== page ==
Tuesday, July 30, 2013

Signals/Slots Improvements: Better and Faster


Last time I presented basic work on my implementation of Signals/Slots which was thread safe, full-featured (well, is capable of being full-featured), and performed quite well. I had a decent implementation, but there were problems with passing iterators. I have figured out a better solution by making a small change. This improves performance, as well as easily allows the use of begin/end iterators rather than a single iterator which tracked all state.


The change I made is really simple: I removed the special head/tail node instances. The end iterator is simply nullptr. This of course means I have to be careful with write operations operations, but as it turns out the actual implementation isn't much more complicated, and possibly may even be slightly simpler. There are fewer atomic operations required to setup/end an emit, so the static overhead is significantly less.

Push Front sample implementation

push_front(const SlotFunction& f)
    boost::shared_ptr< slot_wrapper > node =
            boost::make_shared< slot< ResultType(Args...), SlotFunction > >(f);
    connection conn(*this, node);
    // acquire unique write lock
    boost::unique_lock< Mutex > lock(_lock);
    if (head == nullptr)
        tail = node;
        group_head = node;
        node->next = head;
        head->prev = node;
    boost::atomic_store(&head, std::move(node));
    return conn;

Emit sample implementation

typename Combiner::result_type
signal::operator()(Args ... args) const
    boost::shared_ptr< slot_wrapper > begin_ptr = boost::atomic_load(&head);
    const std::tuple< Args... > params(args...);
    iterator begin(std::move(begin_ptr), params);
    iterator end(boost::shared_ptr< slot_wrapper >(), params);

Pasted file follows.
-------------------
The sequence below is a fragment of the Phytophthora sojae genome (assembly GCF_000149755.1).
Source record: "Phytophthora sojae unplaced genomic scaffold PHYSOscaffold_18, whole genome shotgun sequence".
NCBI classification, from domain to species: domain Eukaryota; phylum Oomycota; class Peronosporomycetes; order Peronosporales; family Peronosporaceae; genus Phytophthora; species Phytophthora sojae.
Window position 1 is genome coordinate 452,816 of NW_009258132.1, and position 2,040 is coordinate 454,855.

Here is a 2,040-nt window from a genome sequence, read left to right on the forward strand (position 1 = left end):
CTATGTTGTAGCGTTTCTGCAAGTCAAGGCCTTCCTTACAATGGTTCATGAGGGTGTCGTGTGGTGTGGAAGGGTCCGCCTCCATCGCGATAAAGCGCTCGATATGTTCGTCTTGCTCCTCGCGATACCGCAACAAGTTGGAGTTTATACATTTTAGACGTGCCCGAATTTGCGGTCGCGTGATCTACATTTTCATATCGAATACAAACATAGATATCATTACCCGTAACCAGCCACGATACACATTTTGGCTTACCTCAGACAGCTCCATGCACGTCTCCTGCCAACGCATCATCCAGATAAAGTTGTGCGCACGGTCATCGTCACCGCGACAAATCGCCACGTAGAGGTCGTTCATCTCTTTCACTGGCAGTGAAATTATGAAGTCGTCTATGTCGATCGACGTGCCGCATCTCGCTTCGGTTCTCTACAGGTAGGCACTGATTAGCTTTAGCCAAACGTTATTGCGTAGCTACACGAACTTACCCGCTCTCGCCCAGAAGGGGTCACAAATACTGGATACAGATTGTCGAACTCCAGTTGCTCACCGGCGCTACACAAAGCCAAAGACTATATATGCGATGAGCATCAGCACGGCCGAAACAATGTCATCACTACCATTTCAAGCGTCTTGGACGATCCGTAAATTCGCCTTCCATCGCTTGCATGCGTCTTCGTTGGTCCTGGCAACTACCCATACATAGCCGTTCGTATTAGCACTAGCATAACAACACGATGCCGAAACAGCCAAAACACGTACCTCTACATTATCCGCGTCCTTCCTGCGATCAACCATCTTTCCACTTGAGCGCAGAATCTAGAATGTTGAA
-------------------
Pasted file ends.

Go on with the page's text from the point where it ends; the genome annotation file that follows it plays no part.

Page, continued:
return combiner(std::move(begin), std::move(end));

Benchmark Results

I'm using the same setup as last-time (I actually just added my new timings to the old results). Again, I am using a laptop with an Intel i5-m430 running Windows 7 x64, compiling with mingw-w64 gcc 4.8.1.

Table 1. Emit Testing
Test Case No Slots (ns) 1 Slot (ns) 2 Slots (ns) 4 Slots (ns) 8 Slots (ns) 16 Slots (ns) 32 Slots (ns) 64 Slots (ns) static overhead (ns) dynamic overhead (ns/slot)
std::function calls 0 3.5 7.5 15 29 60 116 232 0 3.6
Qt Signals/Slots 14 75 115 177 312 581 1123 2202 40 33.8
Boost Signals2 75 137 183 253 398 705 1280 2500 75 37
My Implementation - special head/tail nodes 27 57 88 150 272 525 1010 1980 27 30
My Implementation - no unique head/tail nodes 15 47 74 134 258 488 954 1900 15 30


The biggest improvement here is the "standard" begin/end iterator style now can be used without sacrificing performance. Additionally, the static overhead is so small that having a non-thread safe implementation becomes almost moot for signals with no slots. Tim Janik's implementation which isn't thread safe is not that much faster for empty signals, even with his faster i7 hardware. I haven't seen any other stats which would indicate any other implementation (definitely thread-safe implementations, possibly many non-thread safe implementations) perform as well or better. There's also some static memory savings for not having unique head/tail nodes. More to come soon.

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